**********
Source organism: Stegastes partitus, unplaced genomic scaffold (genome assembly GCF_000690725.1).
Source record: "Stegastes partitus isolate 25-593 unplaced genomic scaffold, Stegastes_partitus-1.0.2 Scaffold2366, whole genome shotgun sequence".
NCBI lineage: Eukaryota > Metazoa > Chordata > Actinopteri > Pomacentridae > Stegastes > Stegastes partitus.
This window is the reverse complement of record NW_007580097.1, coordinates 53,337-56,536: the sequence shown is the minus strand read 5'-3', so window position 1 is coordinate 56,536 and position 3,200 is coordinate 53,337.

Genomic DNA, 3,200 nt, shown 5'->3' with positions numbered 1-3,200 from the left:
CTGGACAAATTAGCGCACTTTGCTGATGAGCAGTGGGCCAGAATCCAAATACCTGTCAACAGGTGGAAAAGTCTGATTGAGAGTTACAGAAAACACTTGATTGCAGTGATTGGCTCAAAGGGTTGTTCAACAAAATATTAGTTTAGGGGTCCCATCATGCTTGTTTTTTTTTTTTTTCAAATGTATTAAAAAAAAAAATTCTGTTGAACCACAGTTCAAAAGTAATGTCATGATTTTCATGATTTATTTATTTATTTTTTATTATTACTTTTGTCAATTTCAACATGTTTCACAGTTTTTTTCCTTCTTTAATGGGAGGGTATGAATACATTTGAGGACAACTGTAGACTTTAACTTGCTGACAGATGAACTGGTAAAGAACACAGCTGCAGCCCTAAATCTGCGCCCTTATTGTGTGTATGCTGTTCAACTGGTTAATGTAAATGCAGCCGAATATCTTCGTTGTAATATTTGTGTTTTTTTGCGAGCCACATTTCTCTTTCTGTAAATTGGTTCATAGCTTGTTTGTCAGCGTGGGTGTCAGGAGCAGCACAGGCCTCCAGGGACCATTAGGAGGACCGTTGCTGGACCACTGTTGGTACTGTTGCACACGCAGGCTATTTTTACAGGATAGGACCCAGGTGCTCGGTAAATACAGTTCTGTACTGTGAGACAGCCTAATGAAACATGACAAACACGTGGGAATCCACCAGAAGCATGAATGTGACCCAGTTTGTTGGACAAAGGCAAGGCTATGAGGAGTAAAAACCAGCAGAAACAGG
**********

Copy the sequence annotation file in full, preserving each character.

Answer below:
Source organism: Stegastes partitus, unplaced genomic scaffold (genome assembly GCF_000690725.1).
Source record: "Stegastes partitus isolate 25-593 unplaced genomic scaffold, Stegastes_partitus-1.0.2 Scaffold2366, whole genome shotgun sequence".
NCBI lineage: Eukaryota > Metazoa > Chordata > Actinopteri > Pomacentridae > Stegastes > Stegastes partitus.
This window is the reverse complement of record NW_007580097.1, coordinates 53,337-56,536: the sequence shown is the minus strand read 5'-3', so window position 1 is coordinate 56,536 and position 3,200 is coordinate 53,337.

Genomic DNA, 3,200 nt, shown 5'->3' with positions numbered 1-3,200 from the left:
CTGGACAAATTAGCGCACTTTGCTGATGAGCAGTGGGCCAGAATCCAAATACCTGTCAACAGGTGGAAAAGTCTGATTGAGAGTTACAGAAAACACTTGATTGCAGTGATTGGCTCAAAGGGTTGTTCAACAAAATATTAGTTTAGGGGTCCCATCATGCTTGTTTTTTTTTTTTTTCAAATGTATTAAAAAAAAAAATTCTGTTGAACCACAGTTCAAAAGTAATGTCATGATTTTCATGATTTATTTATTTATTTTTTATTATTACTTTTGTCAATTTCAACATGTTTCACAGTTTTTTTCCTTCTTTAATGGGAGGGTATGAATACATTTGAGGACAACTGTAGACTTTAACTTGCTGACAGATGAACTGGTAAAGAACACAGCTGCAGCCCTAAATCTGCGCCCTTATTGTGTGTATGCTGTTCAACTGGTTAATGTAAATGCAGCCGAATATCTTCGTTGTAATATTTGTGTTTTTTTGCGAGCCACATTTCTCTTTCTGTAAATTGGTTCATAGCTTGTTTGTCAGCGTGGGTGTCAGGAGCAGCACAGGCCTCCAGGGACCATTAGGAGGACCGTTGCTGGACCACTGTTGGTACTGTTGCACACGCAGGCTATTTTTACAGGATAGGACCCAGGTGCTCGGTAAATACAGTTCTGTACTGTGAGACAGCCTAATGAAACATGACAAACACGTGGGAATCCACCAGAAGCATGAATGTGACCCAGTTTGTTGGACAAAGGCAAGGCTATGAGGAGTAAAAACCAGCAGAAACAGG